Lab Launch Inc is a 501(c)(3) non-profit working to establish a more dynamic biotech startup environment in Los Angeles.
Their mission is to enable LA’s scientists and entrepreneurs to develop their ideas in affordable, high-quality lab facilities, with access to services and a supportive innovation community to accelerate their success.
Me: Tell me about yourself, the team you worked with to Lab Launch and why did you build them?
Cox: I'm a molecular biologist by training. Lab Launch came about when I and my cofounders realised that many exciting new technologies and individuals were leaving LA to start up due to a chronic lack of independent lab space in the area.
Me: How did you find the space and funding?
Cox: We looked hard for space for appropriate space for several months before we met our current landlords and identified a suitable space. Initial funding was bootstrapped through the Founders, and much work was done by volunteers. We have more recently recieved sponsorship from corporate partners and our local municipality to build out the lab
Me: Was building the Lab Launch community hard? Who is/was part of the community?
Cox: Our comnmunity is diverse and growing. Our emphasis is on founders and early stage companies, but we are open to helping out anyone who needs space for their research. We even have a couple of "indie scientists" in our labs now. To help grow our community, we have also created "Biotalk", a regular series of networking/educational meetups to heolp scientists learn more about business and startups.
Me: What types of equipment did you find you needed and what were the challenges you encountered?
Cox: Our goal is to provide all the essential basics people need in a lab - fridges, freezers, hoods, etc. With help from our partners at HappiLabs, we found some excellent used equipment, we have picked up some unused surplus from local Universities, and we even have some equipment pieces on long-term, no-cost loan from academic labs that have downsized or are in the process of shutting down.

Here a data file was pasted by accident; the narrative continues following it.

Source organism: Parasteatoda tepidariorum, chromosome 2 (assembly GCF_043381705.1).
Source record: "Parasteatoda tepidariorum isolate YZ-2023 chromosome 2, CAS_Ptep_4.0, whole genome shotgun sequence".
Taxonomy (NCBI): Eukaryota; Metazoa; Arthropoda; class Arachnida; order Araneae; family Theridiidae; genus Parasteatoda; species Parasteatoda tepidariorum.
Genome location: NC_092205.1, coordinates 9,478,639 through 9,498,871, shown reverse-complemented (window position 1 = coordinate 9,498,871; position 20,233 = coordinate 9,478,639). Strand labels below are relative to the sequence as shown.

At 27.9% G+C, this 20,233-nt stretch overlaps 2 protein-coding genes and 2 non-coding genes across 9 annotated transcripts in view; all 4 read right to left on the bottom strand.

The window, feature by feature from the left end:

Me: What types of projects have you and the Lab Launch team worked on?
Cox: In addition to creating high-quality space for startups, we endeavor to support our residents in all aspects of business startup. That means for us, we cover a lot of compliance and safety management through OSHA, hazardous waste removal, etc. We are also working to increase opportunities by organizing networking events, training programs, and outreach to the wider community to promote biotech entrepreneurship
Me: What do you see as the future for biohacking in the CA and globally?
Cox: This is a very exciting time for Life Sciences. We see biotechnologies making increasing headway into all segments of industry - from manufacturing, to sensors, to food, to environmental management, to fuel, as well as of course healthcare and nutrition. As these technologies become increasingly main stream, many new opportunities will open up for people at all levels of education. Just as with IT in the past few decades, this process will have cultural challenges as biotechnologies are increasingly market-focused and regulated, rather than "garage hacking" - we see a key role of incubators and community labs in providing essential containment and safety education so that all can benefit from the biotech revolution, while maintaining essential standards that will prevent overly-aggressive safety and compliance legislation.